Archive for Merger

What kind of thing is GW190814?

Posted in The Universe and Stuff with tags , , , , , , , on June 24, 2020 by telescoper

There’s been a lot of interest in the past day or two over an event that occurred in the LIGO detectors last August, entitled GW190814. A paper has appeared declaring this to be “the observation of a compact binary coalescence involving a 22.2–24.3 M  black hole and a compact object with a mass of 2.50–2.67 M “. That would be interesting of course because the smaller object is smaller than the black holes involved in previous detections and its mass suggests the possibility that it may be a neutron star, although no electromagnetic counterpart has yet been detected.  It’s a mystery.

I was quite excited when I saw the announcement about this yesterday but my enthusiasm was dampened a bit when I saw the data from the two LIGO detectors at Hanford and Livingston in the USA and the Virgo detector in Italy.

Visually, the Livingston detection seems reasonably firm, but the paper notes that there were thunderstorms in the area at the time of  GW190814 which affected the low-frequency data. There doesn’t look like anything at all but noise in the Virgo channel. The Hanford data may show something but, according to the paper, the detector was “not in nominal observing mode at the time of GW190814” so the data from this detector require special treatment. What you see in the Hanford channel looks rather similar to the two (presumably noise) features seen to the left in the Livingston plot.

I know that – not for the first time – I’m probably going to incur the wrath of my colleagues in the gravitational waves community but I have to sound a note of caution. Before asking whether the event involves a black hole or a neutron star you have to be convinced that the event is an event at all.  Fortunately, at least some of the data relating to this have been released and will no doubt be subjected to independent scrutiny.

Now I’m going to retreat into my bunker and hide from the inevitable comments…

Newsflash: another LIGO detection!

Posted in The Universe and Stuff with tags , , , on June 1, 2017 by telescoper

I’ve just heard the news that  LIGO has just announced the detection of another gravitational-wave signal, which has been given the identifier GW170104; it was detected on 4th January 2017.

The event was the merger of a black-hole binary system a redshift z=0.2, which is a proper distance of about 800 Mpc in the standard cosmological model, the most distant event yet detected. There are also tantalising hints that at least one of the black holes had spin opposite the orbital angular momentum, which implies it may have originated in a globular cluster. For more details please see the refereed paper.

If you’d rather just look at the plot here is the evidence for the event, in the form of coincident signals at the two components of LIGO:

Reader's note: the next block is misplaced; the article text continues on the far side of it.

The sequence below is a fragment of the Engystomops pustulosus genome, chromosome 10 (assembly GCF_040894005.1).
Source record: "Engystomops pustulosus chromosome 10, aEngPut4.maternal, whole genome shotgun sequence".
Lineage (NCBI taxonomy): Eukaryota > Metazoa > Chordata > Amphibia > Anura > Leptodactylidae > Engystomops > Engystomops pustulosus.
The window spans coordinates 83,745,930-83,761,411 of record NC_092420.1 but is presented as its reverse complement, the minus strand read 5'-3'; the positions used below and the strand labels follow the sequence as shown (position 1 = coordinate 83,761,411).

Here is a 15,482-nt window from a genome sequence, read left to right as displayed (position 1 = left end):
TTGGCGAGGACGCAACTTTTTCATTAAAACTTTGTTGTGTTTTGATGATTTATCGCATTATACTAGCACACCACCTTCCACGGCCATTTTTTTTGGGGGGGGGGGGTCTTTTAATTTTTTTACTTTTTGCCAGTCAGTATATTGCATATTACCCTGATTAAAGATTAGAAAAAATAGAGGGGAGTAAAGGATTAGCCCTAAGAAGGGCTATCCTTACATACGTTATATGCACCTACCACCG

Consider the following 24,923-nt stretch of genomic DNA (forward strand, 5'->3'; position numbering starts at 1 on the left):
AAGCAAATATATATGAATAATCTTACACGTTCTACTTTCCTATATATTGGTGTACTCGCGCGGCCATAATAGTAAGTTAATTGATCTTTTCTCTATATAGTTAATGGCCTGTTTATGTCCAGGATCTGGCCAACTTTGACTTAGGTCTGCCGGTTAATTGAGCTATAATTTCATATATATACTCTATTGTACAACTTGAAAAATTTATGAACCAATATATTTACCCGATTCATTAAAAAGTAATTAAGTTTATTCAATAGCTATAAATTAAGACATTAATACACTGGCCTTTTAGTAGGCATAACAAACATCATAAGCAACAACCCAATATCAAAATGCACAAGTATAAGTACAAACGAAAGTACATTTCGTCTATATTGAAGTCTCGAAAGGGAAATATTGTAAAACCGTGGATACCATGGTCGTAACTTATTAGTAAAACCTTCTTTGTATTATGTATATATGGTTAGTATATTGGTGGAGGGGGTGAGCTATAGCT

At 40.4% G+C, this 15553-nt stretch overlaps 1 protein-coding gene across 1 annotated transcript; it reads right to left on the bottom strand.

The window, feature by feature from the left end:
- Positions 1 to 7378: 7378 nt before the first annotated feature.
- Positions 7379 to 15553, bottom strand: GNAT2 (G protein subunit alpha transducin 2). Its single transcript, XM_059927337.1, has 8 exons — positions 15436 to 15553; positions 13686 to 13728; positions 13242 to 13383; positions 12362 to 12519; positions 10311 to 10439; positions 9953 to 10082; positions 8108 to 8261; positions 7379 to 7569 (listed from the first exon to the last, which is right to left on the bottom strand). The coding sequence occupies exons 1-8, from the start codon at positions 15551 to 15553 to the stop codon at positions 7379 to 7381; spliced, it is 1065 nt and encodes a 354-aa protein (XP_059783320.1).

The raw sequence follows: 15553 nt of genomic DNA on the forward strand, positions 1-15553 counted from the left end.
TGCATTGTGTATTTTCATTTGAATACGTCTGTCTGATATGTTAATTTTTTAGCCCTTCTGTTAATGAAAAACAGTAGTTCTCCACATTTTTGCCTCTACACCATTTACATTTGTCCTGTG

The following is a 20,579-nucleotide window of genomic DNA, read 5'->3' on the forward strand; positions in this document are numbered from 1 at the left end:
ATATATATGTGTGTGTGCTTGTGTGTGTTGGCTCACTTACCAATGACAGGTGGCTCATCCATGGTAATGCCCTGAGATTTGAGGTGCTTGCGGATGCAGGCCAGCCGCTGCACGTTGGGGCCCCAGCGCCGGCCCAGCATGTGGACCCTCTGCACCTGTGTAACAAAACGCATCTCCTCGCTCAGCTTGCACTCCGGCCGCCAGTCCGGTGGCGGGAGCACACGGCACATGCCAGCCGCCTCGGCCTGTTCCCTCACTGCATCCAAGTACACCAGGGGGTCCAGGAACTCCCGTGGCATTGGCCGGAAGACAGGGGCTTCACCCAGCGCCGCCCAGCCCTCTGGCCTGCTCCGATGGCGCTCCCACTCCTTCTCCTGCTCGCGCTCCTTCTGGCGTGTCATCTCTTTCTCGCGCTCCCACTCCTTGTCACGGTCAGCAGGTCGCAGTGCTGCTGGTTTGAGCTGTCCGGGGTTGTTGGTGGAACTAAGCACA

LIGO

I reckon there’s a good chance of seeing members of the Cardiff University Gravitational Physics group celebrating in the pub later this evening!

It’s also a reasonable inference given the rate of detection of these events so far that we’re going to see many more in the very near future!

Making Massive Black Hole Binaries Merge

Posted in The Universe and Stuff with tags , , , , , on February 16, 2016 by telescoper

Many fascinating questions remain unanswered by last week’s detection of gravitational waves produced by a coalescing binary black hole system (GW150914) by LIGO. One of these is whether the fact that the similarity of the component masses (29 and 36 times the mass of the Sun respectively) is significant.

An interesting paper appeared on the arXiv last week by Marchant et al. that touches on this. Here is the abstract (you can click on it to make it larger):

BinaryBH

 

Although there is some technical jargon, the point is relatively clear. It appears that very masssive, very low metallicity binary stars can evolve into black hole binary systems via supernova explosions without disrupting their orbit. The term ‘low metallicity’ characteristises stars that form from primordial material (i.e. basically hydrogen and helium) early in the cycle of stellar evolution. Such material has very different opacity properties from material with significant quantities of heavier elements in it, which alters the dynamical evolution considerably.

(Remember that to an astrophysicist, chemistry is extremely simple. Hydrogen and helium make up most of the atomic matter in the Universe; all the rest is called “metals” including carbon, nitrogen, and oxygen…. )

Anyway, this theoretical paper is relevant because the mass ratios produced by this mechanism are expected to be of order unity, as is the case of GW150914.  One observation doesn’t prove much, but it’s definitely Quite Interesting…

Incidentally, it has been reported that another gravitational wave source may have been detected by LIGO, in October last year. This isn’t as clean a signal as the first, so it will require further analysis before a definitive result is claimed, but it too seems to be a black hole binary system with a mass ratio of order unity…

You wait forty years for a gravitational wave signal from a binary black hole merger and then two come along in quick succession…